Snapshot: Doran Grant

Hard-working rookie CB plying his trade quietly but making big plays for the Pittsburgh Steelers.

LATROBE -- With Brandon Boykin in camp with the Pittsburgh Steelers, the young cornerbacks drafted last April aren't standing on such hot spots at St. Vincent College. It's OK that second-round Senquez Golson has to get his shoulder fixed, and it's OK that the coaching staff shows patience with fourth-round pick Doran Grant.

Not that Grant is being coddled.

At 5-10 1/4 with a 4.44 Combine 40, he's not the biggest or the fastest but he's been showing off his quick burst to the ball, his strength, the cover-2 skills that made him a two-year starter at Ohio State, and best of all the ability to turn interceptions into points.

This past Sunday Grant picked off Tyler Murphy at midfield and returned it down the sideline for a touchdown. Previously, in the second practice of camp, Grant picked off Landry Jones in the end zone and returned it to the other end zone, 100 yards, just like he once did in the Big 33 Game on a record-setting play.

"I had everybody on defense blocking for me all the way to the goal," Grant recalled of that prestigious high school all-star game. "That was special to see everybody blocking."

Grant pulled off that play almost 28 months after the most famous 100-yard interception return in football history was pulled off the same way, with "everybody on defense blocking" for James Harrison in Super Bowl 43.

Grant remembers watching that play and, even though he was a Dallas Cowboys fan, rooting for Harrison, who, like Grant, was born and raised in Akron, Ohio.

"Akron's small so everyone pretty much knows who makes it out of Akron, in football or any other sport," Grant said. "To see that was great. Everybody was talking about it."

Has Grant had a chance to talk with Akron's greatest football player since he joined him as a teammate?

"We said a few words or so," Grant said of Harrison. "We haven't been buddy buddy but he's a great guy, a great leader. Just to watch him work in the weightroom and on the field, he's just incredible. I enjoy watching him. I take after him."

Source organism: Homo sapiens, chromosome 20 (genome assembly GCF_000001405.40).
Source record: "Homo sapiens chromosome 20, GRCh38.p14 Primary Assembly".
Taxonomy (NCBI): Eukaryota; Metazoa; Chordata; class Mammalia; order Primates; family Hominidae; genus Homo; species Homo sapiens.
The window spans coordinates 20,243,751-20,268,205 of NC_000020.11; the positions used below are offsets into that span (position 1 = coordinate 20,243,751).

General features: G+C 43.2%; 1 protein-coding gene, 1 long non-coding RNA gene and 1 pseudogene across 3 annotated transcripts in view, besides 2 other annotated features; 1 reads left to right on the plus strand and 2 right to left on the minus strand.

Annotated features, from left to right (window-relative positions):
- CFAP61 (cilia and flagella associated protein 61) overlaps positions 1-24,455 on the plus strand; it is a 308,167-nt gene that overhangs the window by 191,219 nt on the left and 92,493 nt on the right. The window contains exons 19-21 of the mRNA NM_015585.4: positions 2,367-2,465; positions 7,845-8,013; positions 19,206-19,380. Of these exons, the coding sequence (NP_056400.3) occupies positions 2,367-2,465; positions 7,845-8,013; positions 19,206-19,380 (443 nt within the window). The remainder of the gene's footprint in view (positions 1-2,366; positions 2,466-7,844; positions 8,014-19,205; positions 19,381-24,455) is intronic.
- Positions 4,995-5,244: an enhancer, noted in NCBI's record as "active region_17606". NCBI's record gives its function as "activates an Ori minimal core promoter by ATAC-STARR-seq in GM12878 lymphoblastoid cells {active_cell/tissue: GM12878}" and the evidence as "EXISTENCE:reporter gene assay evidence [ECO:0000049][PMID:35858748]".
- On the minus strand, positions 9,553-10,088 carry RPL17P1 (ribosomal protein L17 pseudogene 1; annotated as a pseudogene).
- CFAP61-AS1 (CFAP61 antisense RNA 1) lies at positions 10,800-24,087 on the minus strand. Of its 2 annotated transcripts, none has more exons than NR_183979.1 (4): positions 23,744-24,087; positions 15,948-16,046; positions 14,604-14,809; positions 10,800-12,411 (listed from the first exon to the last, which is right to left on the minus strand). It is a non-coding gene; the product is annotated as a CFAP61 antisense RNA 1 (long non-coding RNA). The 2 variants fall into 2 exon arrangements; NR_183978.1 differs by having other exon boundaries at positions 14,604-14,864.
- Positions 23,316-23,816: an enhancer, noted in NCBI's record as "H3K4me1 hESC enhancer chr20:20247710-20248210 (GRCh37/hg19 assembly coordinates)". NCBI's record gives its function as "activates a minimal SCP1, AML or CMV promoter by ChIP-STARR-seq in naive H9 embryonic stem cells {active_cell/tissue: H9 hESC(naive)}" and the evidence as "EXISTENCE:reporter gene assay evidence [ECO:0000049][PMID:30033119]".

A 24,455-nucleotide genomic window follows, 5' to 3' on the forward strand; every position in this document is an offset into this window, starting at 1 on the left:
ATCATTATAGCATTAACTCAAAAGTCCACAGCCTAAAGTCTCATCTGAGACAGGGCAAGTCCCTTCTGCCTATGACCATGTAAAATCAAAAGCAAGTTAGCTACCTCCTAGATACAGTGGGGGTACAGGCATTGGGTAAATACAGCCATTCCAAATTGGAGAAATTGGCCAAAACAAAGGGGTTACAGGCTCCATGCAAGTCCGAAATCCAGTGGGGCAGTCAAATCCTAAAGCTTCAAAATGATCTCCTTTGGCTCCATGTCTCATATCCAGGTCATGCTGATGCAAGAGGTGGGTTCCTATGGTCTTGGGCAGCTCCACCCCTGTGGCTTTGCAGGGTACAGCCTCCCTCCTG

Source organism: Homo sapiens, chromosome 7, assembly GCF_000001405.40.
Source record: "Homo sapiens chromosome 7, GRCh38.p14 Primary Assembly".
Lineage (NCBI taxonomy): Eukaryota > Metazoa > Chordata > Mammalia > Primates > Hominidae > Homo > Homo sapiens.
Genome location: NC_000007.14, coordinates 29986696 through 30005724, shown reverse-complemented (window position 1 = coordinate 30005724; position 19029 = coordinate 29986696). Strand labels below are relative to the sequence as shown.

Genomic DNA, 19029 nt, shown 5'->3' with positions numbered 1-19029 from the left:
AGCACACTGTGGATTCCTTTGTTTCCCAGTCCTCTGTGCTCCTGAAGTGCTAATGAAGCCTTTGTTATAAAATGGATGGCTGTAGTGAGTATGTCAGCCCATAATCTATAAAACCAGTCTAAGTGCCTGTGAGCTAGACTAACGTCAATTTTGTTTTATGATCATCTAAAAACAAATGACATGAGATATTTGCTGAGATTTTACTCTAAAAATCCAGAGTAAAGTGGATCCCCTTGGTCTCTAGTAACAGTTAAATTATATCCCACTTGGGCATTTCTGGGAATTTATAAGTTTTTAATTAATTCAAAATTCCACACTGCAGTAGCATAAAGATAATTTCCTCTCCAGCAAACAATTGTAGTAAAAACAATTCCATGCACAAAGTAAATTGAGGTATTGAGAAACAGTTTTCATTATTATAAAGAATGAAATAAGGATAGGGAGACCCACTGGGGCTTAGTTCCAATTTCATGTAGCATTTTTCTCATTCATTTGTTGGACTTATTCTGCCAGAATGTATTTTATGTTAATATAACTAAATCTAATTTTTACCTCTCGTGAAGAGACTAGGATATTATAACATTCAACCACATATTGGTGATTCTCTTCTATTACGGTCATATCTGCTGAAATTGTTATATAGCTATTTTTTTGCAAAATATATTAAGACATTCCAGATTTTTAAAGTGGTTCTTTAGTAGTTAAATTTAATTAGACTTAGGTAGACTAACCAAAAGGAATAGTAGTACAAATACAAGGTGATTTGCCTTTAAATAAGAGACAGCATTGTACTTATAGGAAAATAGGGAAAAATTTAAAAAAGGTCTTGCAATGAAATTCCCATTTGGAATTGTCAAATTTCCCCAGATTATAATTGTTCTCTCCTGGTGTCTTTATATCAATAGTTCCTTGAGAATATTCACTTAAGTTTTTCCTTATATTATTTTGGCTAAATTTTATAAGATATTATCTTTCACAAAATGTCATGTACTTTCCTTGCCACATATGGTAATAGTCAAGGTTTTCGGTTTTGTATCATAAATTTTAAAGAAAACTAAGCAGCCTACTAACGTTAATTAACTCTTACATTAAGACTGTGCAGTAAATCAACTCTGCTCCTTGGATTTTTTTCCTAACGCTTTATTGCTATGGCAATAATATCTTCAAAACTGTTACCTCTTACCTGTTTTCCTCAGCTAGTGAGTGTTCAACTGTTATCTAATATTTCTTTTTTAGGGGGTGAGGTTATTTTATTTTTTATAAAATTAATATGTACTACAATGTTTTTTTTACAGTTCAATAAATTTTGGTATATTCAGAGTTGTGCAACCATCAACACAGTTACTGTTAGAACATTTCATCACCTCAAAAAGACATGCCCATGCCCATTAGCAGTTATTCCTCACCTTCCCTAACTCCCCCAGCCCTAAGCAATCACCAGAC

Grant is a weightroom junkie. He won the Iron Buckeye Award at Ohio State, repped 225 pounds 21 times at the Combine, and reported to St. Vincent College at a chiseled 200 pounds.

He also has football in his blood. His father, Ted Jones, caught 118 passes at Michigan State in the early 1980s. His brother, Ted Jones Jr., played four years as a running back at Southern University (aka Mel Blount University). And Grant has two cousins who were stars at Ohio State: Devin Smith is a rookie second-round WR with the New York Jets and Beanie Wells was a first-round pick of the Arizona Cardinals in 2009.

All from Akron. All, according to Grant, grew up Steelers fans.

Except him.

But he's the one who landed with the Steelers. And with Golson hurt, Grant has become the rookie hopeful for a secondary that's not only changing in philosophy but building anew.

"I think it's been going pretty good so far," Grant said. "Learning a lot from William Gay. Learning a lot from Coach Carnell Lake. Learning a lot from Coach Tomlin, just the dialogue, just the dialogue of the way he coaches this team, how he runs this program, just this atmosphere is great. It reminds me of Ohio State with Urban Meyer."

Grant, of course, helped Ohio State win the national championship last year. He wore No. 12 and doubled that this year with Ike Taylor's old No. 24.

Why are the programs of the Steelers and Buckeyes so comparable?

"Everybody's focused on winning," Grant said. "It's all about the focus of winning. It's not about anything other than honing your craft all the time, and that's what I enjoy. That's what we're here for."

Because he was a fourth-round pick, and because he's making plays, and because he's a fit for what the Steelers envision as the future at his position, Grant is cementing away a spot on the 53-man roster for himself.

And while he may open his career as the sixth cornerback on a team that will likely have five veterans in front of him, Grant will ply his trade quietly until his number is called.

Isn't that how last year's Super Bowl hero, Malcolm Butler, went about his rookie season? Butler didn't start a game until Dec. 14.

Is Grant looking at Butler and saying "Why not me?"

"I'm not exactly saying that exact thing, but to contribute? Yeah. I will say 'Why not me?' Grand said. "That's why we're here. They picked me up for a reason and so I'm going to try to give them what they picked me up for."

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